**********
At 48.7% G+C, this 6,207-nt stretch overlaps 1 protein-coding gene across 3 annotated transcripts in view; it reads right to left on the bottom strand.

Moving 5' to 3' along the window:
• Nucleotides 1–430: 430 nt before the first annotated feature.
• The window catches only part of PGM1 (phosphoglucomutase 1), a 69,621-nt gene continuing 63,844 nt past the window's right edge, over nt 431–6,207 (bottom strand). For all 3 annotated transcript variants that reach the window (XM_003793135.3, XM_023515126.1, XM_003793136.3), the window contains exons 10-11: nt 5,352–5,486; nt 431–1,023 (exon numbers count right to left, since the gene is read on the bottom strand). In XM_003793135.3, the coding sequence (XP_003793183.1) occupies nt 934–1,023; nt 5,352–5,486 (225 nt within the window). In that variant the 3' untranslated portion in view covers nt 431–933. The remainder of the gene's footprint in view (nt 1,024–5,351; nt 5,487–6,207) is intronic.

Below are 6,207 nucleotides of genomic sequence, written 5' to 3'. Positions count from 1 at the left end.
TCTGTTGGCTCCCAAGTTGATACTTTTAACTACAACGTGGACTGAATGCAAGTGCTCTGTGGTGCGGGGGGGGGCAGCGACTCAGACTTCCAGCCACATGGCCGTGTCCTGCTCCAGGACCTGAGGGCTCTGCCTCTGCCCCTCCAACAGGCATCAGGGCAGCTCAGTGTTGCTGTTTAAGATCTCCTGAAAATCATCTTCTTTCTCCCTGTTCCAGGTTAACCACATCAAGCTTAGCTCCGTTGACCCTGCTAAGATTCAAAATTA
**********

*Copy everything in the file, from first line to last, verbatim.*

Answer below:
At 48.7% G+C, this 6,207-nt stretch overlaps 1 protein-coding gene across 3 annotated transcripts in view; it reads right to left on the bottom strand.

Moving 5' to 3' along the window:
• Nucleotides 1–430: 430 nt before the first annotated feature.
• The window catches only part of PGM1 (phosphoglucomutase 1), a 69,621-nt gene continuing 63,844 nt past the window's right edge, over nt 431–6,207 (bottom strand). For all 3 annotated transcript variants that reach the window (XM_003793135.3, XM_023515126.1, XM_003793136.3), the window contains exons 10-11: nt 5,352–5,486; nt 431–1,023 (exon numbers count right to left, since the gene is read on the bottom strand). In XM_003793135.3, the coding sequence (XP_003793183.1) occupies nt 934–1,023; nt 5,352–5,486 (225 nt within the window). In that variant the 3' untranslated portion in view covers nt 431–933. The remainder of the gene's footprint in view (nt 1,024–5,351; nt 5,487–6,207) is intronic.

Below are 6,207 nucleotides of genomic sequence, written 5' to 3'. Positions count from 1 at the left end.
TCTGTTGGCTCCCAAGTTGATACTTTTAACTACAACGTGGACTGAATGCAAGTGCTCTGTGGTGCGGGGGGGGGCAGCGACTCAGACTTCCAGCCACATGGCCGTGTCCTGCTCCAGGACCTGAGGGCTCTGCCTCTGCCCCTCCAACAGGCATCAGGGCAGCTCAGTGTTGCTGTTTAAGATCTCCTGAAAATCATCTTCTTTCTCCCTGTTCCAGGTTAACCACATCAAGCTTAGCTCCGTTGACCCTGCTAAGATTCAAAATTA